|Anthem: Inno delle Marche|
|• President||Luca Ceriscioli (PD)|
|• Total||9,366 km2 (3,616 sq mi)|
|• Density||160/km2 (430/sq mi)|
|Time zone||UTC+1 (CET)|
|• Summer (DST)||UTC+2 (CEST)|
|ISO 3166 code||IT-57|
|GDP (nominal)||€41.2 billion (2017)|
|GDP per capita||€26,800 (2017)|
very high · 6th of 21
Marche (// MAR-kay, Italian: [ˈmarke] (listen)) or the Marches (// MAR-chiz) is one of the twenty regions of Italy. The name of the region derives from the plural name of marca, originally referring to the medieval March of Ancona and nearby marches of Camerino and Fermo. Marche is well known for its shoemaking tradition, with fine and luxurious Italian footwear manufacturing facilities in the region.
The region is located in the Central area of the country, bordered by Emilia-Romagna and the republic of San Marino to the north, Tuscany to the west, Umbria to the southwest, Abruzzo and Lazio to the south and the Adriatic Sea to the east. Except for river valleys and the often very narrow coastal strip, the land is hilly. A railway from Bologna to Brindisi, built in the 19th century, runs along the coast of the entire territory. Inland, the mountainous nature of the region, even today, allows relatively little travel north and south, except by twisting roads over the passes. The Umbrian enclave of Monte Ruperto (a subdivision of the Comune of Città di Castello) is entirely surrounded by the Province of Pesaro and Urbino, which constitutes the northern part of the region. Urbino, one of the major cities of the region, was the birthplace of Raphael, as well as a major center of Renaissance history.
Marche extends over an area of 9,694 square kilometres (3,743 sq mi) of the central Adriatic slope between Emilia-Romagna to the north, Tuscany and Umbria to the west, and Lazio and Abruzzo to the south, the entire eastern boundary being formed by the Adriatic. Most of the region is mountainous or hilly, the main features being the Apennine chain along the internal boundary and an extensive system of hills descending towards the Adriatic. With the sole exception of Monte Vettore, 2,476 metres (8,123 ft) high, the mountains do not exceed 2,400 metres (7,900 ft). The hilly area covers two-thirds of the region and is interrupted by wide gullies with numerous – albeit short – rivers and by alluvial plains perpendicular to the principal chain. The parallel mountain chains contain deep river gorges, the best known being those of the Furlo, the Rossa and the Frasassi.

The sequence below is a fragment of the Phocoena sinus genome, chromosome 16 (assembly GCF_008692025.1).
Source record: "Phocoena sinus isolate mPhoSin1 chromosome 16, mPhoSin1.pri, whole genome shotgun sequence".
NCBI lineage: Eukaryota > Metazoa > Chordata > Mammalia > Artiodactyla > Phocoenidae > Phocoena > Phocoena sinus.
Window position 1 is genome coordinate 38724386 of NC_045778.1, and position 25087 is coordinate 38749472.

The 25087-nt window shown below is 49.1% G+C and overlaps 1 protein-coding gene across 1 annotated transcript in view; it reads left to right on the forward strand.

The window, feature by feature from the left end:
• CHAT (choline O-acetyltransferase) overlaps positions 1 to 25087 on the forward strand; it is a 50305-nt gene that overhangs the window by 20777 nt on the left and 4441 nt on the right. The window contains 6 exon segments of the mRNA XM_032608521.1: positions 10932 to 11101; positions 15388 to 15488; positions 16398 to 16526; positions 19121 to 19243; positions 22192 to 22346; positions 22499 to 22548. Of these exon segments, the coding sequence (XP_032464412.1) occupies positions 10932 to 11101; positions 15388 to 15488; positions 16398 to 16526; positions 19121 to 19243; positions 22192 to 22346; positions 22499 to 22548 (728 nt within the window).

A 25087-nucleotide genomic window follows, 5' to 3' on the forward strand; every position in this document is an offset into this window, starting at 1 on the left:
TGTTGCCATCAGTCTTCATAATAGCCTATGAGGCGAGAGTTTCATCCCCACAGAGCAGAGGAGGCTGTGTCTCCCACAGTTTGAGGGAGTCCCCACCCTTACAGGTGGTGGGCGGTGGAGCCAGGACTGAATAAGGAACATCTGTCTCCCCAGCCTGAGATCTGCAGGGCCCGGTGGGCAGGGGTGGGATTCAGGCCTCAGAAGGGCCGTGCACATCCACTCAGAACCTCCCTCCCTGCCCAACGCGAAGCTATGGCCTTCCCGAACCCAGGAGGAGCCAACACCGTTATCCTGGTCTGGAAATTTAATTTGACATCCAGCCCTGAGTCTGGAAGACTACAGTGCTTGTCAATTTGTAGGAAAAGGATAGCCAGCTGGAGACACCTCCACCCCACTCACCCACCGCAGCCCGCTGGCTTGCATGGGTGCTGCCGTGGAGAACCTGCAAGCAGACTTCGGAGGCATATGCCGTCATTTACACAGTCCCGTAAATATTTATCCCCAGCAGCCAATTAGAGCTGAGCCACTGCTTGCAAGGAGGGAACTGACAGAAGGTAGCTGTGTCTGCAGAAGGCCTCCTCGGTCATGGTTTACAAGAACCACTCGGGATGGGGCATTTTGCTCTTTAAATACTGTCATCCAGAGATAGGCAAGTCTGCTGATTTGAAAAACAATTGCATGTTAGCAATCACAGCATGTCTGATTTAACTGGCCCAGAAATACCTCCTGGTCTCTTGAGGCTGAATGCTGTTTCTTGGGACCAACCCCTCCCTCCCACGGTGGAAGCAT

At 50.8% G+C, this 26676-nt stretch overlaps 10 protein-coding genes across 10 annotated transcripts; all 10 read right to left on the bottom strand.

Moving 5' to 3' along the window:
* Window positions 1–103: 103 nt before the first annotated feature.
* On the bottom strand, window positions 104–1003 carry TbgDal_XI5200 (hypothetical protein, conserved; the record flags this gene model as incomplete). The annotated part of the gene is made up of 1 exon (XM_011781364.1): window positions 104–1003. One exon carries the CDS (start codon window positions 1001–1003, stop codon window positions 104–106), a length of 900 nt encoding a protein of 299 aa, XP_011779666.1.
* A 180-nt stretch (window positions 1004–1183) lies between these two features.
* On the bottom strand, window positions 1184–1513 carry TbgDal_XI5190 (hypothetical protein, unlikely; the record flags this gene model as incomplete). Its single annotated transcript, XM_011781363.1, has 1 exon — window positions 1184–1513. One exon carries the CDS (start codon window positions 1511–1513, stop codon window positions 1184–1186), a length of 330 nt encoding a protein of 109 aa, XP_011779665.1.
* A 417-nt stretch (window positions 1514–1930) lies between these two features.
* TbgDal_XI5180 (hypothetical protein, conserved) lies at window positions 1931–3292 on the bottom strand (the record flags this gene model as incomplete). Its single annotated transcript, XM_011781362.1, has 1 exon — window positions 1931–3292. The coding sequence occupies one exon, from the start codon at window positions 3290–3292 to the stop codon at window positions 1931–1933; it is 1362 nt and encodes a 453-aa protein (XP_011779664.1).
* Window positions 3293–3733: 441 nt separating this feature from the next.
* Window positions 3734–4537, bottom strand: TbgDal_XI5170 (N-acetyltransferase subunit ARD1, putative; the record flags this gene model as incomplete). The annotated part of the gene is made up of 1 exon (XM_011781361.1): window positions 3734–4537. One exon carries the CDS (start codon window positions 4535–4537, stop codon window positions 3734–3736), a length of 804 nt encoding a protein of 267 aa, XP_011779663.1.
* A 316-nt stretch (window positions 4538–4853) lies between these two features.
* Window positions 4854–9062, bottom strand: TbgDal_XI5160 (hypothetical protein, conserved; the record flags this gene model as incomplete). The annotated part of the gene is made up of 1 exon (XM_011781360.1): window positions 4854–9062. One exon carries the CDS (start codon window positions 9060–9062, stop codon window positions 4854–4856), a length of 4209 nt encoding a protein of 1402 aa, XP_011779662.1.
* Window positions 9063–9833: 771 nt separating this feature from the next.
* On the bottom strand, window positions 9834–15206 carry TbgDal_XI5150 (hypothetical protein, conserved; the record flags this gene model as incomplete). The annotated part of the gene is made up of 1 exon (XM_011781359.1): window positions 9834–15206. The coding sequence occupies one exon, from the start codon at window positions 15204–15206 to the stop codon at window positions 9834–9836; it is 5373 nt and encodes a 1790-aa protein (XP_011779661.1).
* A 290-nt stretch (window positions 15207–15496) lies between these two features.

The coastal area is 173 kilometres (107 mi) long and is relatively flat and straight except for the hilly area between Gabicce and Pesaro in the north, and the eastern slopes of Monte Conero near Ancona.
Climate is temperate. Inland, in the mountainous areas, is more continental with cold and often snowy winters; by the sea is more mediterranean. Precipitation varies from 1,000 to 1,500 millimetres (40 to 60 inches) per year inland and 600 to 800 mm (25 to 30 in) per year on the Adriatic coast.
Marche was known in ancient times as the Picenum territory. The Picens or Picentes (Ancient Greek: Πίκεντες) were the Italic tribe who lived in Picenum during the Iron Age. Many artefacts from their time are exhibited in National Archaeological Museum of the Marche Region in Ancona. In the fourth century BC, the northern area was occupied by the Senones, a tribe of Gauls. The Battle of Sentinum was fought in Marche in 295 BC; afterwards, the Romans founded numerous colonies in the area, connected to Rome by the Via Flaminia and the Via Salaria. Ascoli was a seat of Italic resistance during the Social War (91–88 BC).
Following the fall of the Western Roman Empire, the region was invaded by the Goths. After the Gothic War, it was part of the Byzantine Exarchate of Ravenna (Ancona, Fano, Pesaro, Rimini, and Senigallia forming the so-called Pentapolis). After the fall of the Exarchate, it was briefly in the possession of the Lombards, but was conquered by Charlemagne in the late eighth century. In the ninth to eleventh centuries, the marches of Camerino, Fermo and Ancona were created, hence the modern name.
Marche was nominally part of the Papal States, but most of the territory was under local lords, while the major cities ruled themselves as free communes. In the twelfth century, the commune of Ancona resisted both the imperial authority of Frederick Barbarossa and the Republic of Venice, and was a maritime republic on its own. An attempt to restore Papal suzerainty by Gil de Albornoz in the fourteenth century was short-lived.
During the Renaissance, the region was fought over by rival aristocratic families, such as the Malatesta of Rimini, Pesaro, Fano and the house of Montefeltro of Urbino. The last independent entity, the Duchy of Urbino, was dissolved in 1631, and from then on, Marche was firmly part of the Papal States except during the Napoleonic period. This saw the short lived Republic of Ancona, in 1797–98; the merging of the region with the Roman Republic in 1798–99, and with the Kingdom of Italy from 1808 to 1813; and the short occupation by Joachim Murat in 1815. After Napoleon's defeat, Marche returned to Papal rule until 4 November 1860, when it was annexed to the unified Kingdom of Italy by a plebiscite.
After the referendum of 2006, 7 municipalities of Montefeltro were detached from the Province of Pesaro and Urbino to join the Province of Rimini (Emilia-Romagna) on 15 August 2009. The municipalities are Casteldelci, Maiolo, Novafeltria, Pennabilli, San Leo, Sant'Agata Feltria and Talamello.
Prior to the 1980s, Marche was considered a rather poor region, although economically stable in some sectors, thanks particularly to its agricultural output and to the contribution of traditional crafts.